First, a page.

88Key_PianoPlayer Offline
1000 Post Club Member

Registered: 02/02/02
Posts: 1905
Loc: El Cajon, CA
For me, it's nearly impossible to play WITHOUT improvising on-the-fly.
_________________________
Associate Member - Piano Technicians Guild
1950 (#144211) Baldwin Hamilton
1956 (#167714) Baldwin Hamilton
You can right-click my avatar for an option to view a larger version.

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#1177482 - 04/09/09 05:40 PM Re: Keith Jarrett: classical musicians & improvisa [Re: Wilson Frazão]
Cudo Offline
Full Member

Registered: 03/11/09
Posts: 130
Loc: Heidelberg, Germany
Here is another improvised Invention.

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#1179056 - 04/12/09 01:48 PM Re: Keith Jarrett: classical musicians & improvisation [Re: BJones]
Swingin' Barb Offline
500 Post Club Member

Registered: 01/21/06
Posts: 889
Loc: North Carolina
Hi BJones,

I have been very much into your little exercise. At first, I was singing 1357 chord tones (but not in any order)within the left hand III VI II V I progression – just singing LaLa syllables. After that became too predictable (not a challenge), I opened my fakebook and picked a song. It was much more challenging using chord progressions from the standards in my fakebook.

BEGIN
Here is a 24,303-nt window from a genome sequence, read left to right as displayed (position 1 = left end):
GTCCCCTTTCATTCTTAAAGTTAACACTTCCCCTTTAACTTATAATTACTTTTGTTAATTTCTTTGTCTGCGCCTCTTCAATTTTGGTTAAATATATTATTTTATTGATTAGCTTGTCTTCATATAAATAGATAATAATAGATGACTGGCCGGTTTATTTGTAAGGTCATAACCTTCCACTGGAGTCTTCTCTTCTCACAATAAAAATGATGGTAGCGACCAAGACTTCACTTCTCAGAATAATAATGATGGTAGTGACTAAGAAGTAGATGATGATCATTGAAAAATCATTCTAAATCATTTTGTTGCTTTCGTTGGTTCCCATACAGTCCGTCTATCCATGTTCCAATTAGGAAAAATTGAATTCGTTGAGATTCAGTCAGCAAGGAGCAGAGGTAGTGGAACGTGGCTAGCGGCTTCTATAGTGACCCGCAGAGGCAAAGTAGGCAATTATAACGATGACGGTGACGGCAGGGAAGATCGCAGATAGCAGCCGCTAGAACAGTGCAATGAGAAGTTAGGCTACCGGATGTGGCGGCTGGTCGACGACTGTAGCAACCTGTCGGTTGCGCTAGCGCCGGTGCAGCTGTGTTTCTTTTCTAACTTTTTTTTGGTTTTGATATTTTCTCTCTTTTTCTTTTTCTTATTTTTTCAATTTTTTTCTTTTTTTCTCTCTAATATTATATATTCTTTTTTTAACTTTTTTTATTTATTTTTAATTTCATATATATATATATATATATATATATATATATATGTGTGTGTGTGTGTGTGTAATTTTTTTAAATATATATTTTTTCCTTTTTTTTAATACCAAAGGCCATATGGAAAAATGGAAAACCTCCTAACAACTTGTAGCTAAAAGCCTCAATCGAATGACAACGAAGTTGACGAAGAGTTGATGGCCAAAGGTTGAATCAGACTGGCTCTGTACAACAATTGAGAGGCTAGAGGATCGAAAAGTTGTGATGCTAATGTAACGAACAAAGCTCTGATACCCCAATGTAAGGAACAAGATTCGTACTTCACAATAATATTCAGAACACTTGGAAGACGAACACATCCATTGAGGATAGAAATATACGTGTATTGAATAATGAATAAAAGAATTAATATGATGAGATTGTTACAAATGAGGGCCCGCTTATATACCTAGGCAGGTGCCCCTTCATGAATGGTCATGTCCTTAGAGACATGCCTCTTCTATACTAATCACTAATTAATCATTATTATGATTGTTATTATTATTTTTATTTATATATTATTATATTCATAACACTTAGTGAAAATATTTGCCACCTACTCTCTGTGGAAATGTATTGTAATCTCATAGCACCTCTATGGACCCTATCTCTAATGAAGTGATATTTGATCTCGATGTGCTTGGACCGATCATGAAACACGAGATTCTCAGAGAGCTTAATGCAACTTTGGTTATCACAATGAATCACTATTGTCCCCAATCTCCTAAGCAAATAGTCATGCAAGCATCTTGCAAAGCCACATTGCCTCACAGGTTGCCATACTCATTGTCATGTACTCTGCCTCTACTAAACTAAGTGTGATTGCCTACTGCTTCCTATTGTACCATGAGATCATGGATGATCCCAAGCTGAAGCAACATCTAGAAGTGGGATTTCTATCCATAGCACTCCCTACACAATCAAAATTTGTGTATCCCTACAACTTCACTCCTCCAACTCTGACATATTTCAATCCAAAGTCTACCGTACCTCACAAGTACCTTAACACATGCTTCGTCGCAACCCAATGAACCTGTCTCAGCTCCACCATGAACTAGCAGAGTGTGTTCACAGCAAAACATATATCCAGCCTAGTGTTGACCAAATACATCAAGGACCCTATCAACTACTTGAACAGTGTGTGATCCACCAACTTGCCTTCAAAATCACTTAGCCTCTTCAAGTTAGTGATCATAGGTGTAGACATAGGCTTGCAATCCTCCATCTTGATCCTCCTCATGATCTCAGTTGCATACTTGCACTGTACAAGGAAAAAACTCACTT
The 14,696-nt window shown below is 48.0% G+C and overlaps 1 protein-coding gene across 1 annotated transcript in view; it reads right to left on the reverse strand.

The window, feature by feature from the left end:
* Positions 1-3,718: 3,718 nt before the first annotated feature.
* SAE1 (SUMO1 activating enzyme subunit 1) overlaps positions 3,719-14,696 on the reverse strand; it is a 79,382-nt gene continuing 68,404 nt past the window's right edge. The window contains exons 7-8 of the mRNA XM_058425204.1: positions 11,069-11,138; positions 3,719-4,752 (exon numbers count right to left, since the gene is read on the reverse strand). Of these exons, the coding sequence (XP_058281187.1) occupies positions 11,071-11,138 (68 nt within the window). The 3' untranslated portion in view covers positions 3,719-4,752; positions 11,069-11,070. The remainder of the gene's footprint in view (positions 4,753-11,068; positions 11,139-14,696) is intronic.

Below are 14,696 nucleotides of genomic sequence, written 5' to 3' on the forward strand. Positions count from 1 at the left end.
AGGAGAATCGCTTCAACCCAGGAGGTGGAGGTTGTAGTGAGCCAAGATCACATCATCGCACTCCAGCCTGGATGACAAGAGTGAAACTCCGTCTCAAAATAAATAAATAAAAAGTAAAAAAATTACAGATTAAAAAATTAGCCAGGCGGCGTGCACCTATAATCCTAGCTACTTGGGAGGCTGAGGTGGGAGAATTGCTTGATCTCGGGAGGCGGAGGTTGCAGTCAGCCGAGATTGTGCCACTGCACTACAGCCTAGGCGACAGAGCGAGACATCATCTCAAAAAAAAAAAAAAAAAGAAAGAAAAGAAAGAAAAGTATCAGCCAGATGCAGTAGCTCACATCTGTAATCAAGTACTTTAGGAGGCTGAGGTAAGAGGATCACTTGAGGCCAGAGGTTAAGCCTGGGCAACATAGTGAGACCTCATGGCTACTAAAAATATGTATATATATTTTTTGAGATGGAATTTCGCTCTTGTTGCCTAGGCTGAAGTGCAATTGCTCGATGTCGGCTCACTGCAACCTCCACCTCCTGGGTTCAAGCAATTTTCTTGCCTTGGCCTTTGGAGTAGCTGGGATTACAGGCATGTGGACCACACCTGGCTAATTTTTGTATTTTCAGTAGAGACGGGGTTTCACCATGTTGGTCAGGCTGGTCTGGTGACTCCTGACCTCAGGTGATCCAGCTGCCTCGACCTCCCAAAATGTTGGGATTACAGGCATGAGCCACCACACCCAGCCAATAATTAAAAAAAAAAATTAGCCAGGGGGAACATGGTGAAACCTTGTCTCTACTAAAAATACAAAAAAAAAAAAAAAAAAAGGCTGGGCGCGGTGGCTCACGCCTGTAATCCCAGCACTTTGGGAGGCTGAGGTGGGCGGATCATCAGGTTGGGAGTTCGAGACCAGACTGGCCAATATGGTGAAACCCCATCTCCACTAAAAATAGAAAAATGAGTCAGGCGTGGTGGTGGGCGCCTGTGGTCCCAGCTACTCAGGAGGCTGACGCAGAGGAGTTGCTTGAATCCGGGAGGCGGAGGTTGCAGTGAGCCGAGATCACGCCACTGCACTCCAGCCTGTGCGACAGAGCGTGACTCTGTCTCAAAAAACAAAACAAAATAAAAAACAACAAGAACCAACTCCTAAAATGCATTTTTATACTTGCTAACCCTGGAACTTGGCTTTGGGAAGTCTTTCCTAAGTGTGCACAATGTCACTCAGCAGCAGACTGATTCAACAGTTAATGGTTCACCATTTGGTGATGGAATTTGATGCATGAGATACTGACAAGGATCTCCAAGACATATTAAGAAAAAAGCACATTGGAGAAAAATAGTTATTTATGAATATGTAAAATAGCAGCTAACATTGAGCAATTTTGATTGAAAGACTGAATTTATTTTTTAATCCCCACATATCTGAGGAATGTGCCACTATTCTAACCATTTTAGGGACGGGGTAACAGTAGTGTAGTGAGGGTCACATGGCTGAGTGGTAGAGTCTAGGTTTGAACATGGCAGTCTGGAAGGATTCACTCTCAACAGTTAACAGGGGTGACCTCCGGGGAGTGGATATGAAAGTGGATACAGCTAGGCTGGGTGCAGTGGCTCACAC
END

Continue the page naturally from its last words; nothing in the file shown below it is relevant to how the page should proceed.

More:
Question: Is it time to add another note outside of the chord tones? I think the ninth might be a good one to add. What do you suggest?




Edited by Swingin' Barb (04/12/09 01:50 PM)
_________________________
A Sudnow Method Fanatic
"Color tones, can't live without them"

To hear how I have progressed since 2006, check out: http://b.kane.home.mindspring.com

Top
#1179957 - 04/14/09 01:53 AM Re: Keith Jarrett: classical musicians & improvisation [Re: Swingin' Barb]
Jazz+ Offline
500 Post Club Member

Registered: 08/07/04
Posts: 838
Loc: Banned
Yes, 9 is good. I like 3 5 7 9 which is like a "Bill Evans rootless" extension of any chord.

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#1180021 - 04/14/09 05:54 AM Re: Keith Jarrett: classical musicians & improvisation [Re: Jazz+]
Swingin' Barb Offline
500 Post Club Member

Registered: 01/21/06
Posts: 889
Loc: North Carolina
Thank you, Jazz+. Much appreciated!
_________________________
A Sudnow Method Fanatic
"Color tones, can't live without them"

To hear how I have progressed since 2006, check out: http://b.kane.home.mindspring.com

Top
#1180033 - 04/14/09 06:44 AM Re: Keith Jarrett: classical musicians & improvisation [Re: Swingin' Barb]
BJones Offline
1000 Post Club Member

Registered: 02/20/08
Posts: 1043
Loc: Queens, NY
Originally Posted By: Swingin' Barb
Hi BJones,